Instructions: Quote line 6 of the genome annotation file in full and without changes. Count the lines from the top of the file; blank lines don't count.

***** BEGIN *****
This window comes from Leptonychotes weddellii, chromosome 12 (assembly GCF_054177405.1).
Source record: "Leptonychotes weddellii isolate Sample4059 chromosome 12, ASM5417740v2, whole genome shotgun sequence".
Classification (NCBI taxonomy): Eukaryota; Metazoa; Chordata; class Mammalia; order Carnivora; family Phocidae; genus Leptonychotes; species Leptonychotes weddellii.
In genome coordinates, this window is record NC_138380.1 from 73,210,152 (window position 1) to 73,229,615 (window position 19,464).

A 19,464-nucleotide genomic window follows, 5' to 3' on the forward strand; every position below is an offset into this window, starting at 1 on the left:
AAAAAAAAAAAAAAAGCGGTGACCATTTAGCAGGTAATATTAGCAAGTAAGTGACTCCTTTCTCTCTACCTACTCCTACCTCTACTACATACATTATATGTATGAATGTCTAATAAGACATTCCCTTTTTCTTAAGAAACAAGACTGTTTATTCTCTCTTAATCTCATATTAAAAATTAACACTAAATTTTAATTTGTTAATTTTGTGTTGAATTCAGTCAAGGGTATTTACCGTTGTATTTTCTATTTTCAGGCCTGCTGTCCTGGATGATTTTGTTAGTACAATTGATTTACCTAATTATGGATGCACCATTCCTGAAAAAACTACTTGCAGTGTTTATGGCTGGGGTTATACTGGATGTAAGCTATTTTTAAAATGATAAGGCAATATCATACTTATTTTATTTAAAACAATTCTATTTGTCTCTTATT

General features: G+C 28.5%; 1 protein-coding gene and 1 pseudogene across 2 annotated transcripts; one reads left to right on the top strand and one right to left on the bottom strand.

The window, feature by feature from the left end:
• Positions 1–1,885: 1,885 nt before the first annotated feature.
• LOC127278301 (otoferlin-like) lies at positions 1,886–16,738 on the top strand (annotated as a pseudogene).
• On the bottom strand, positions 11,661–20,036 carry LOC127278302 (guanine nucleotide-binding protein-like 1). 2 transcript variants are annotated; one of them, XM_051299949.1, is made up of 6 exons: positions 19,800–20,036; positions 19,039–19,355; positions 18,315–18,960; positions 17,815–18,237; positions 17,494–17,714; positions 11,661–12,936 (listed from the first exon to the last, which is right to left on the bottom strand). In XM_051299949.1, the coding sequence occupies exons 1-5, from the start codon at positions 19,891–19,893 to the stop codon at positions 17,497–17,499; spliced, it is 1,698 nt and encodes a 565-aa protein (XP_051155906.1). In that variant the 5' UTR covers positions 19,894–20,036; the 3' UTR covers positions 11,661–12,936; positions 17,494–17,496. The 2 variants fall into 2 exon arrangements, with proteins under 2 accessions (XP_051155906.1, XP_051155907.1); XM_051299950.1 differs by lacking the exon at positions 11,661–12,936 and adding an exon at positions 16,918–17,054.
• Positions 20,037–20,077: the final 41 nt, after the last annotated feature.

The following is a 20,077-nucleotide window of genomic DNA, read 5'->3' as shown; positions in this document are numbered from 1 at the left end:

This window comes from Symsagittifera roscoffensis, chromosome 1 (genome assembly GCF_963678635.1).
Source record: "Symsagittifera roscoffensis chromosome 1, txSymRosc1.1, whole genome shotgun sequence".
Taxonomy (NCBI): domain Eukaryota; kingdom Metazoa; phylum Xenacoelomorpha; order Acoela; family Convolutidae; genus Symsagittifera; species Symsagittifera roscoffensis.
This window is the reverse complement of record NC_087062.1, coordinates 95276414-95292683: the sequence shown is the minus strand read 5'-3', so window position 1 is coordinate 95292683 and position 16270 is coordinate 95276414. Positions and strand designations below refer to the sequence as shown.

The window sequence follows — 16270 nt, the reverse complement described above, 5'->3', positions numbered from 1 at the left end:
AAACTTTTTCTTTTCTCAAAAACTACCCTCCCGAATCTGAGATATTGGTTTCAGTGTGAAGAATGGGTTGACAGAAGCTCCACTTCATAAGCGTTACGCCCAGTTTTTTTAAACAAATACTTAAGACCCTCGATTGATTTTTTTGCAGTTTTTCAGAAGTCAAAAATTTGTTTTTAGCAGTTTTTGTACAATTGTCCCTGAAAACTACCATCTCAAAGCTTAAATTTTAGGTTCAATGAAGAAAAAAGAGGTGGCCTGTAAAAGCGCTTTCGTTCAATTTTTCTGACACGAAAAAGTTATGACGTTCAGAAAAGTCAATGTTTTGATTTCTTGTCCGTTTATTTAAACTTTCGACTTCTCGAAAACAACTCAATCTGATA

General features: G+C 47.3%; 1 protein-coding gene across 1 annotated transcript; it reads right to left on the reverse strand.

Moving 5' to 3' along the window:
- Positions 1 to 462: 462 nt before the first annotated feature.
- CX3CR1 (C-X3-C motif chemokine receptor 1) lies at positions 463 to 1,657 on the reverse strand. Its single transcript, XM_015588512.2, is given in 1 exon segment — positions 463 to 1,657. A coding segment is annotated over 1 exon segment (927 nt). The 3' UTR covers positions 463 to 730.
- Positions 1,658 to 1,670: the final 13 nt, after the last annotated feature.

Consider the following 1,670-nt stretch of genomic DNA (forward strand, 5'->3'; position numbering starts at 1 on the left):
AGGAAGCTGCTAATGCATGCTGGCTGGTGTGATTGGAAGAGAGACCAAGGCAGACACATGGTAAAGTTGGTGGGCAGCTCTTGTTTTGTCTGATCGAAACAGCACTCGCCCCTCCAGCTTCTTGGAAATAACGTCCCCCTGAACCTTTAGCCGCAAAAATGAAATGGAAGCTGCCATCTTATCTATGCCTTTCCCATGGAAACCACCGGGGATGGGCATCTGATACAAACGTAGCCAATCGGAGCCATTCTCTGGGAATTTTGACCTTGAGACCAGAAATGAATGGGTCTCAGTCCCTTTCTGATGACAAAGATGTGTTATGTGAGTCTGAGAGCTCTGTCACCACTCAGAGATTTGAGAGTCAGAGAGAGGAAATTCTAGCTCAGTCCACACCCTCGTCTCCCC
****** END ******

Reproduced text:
AAAAAAAAAAAAAAAGCGGTGACCATTTAGCAGGTAATATTAGCAAGTAAGTGACTCCTTTCTCTCTACCTACTCCTACCTCTACTACATACATTATATGTATGAATGTCTAATAAGACATTCCCTTTTTCTTAAGAAACAAGACTGTTTATTCTCTCTTAATCTCATATTAAAAATTAACACTAAATTTTAATTTGTTAATTTTGTGTTGAATTCAGTCAAGGGTATTTACCGTTGTATTTTCTATTTTCAGGCCTGCTGTCCTGGATGATTTTGTTAGTACAATTGATTTACCTAATTATGGATGCACCATTCCTGAAAAAACTACTTGCAGTGTTTATGGCTGGGGTTATACTGGATGTAAGCTATTTTTAAAATGATAAGGCAATATCATACTTATTTTATTTAAAACAATTCTATTTGTCTCTTATT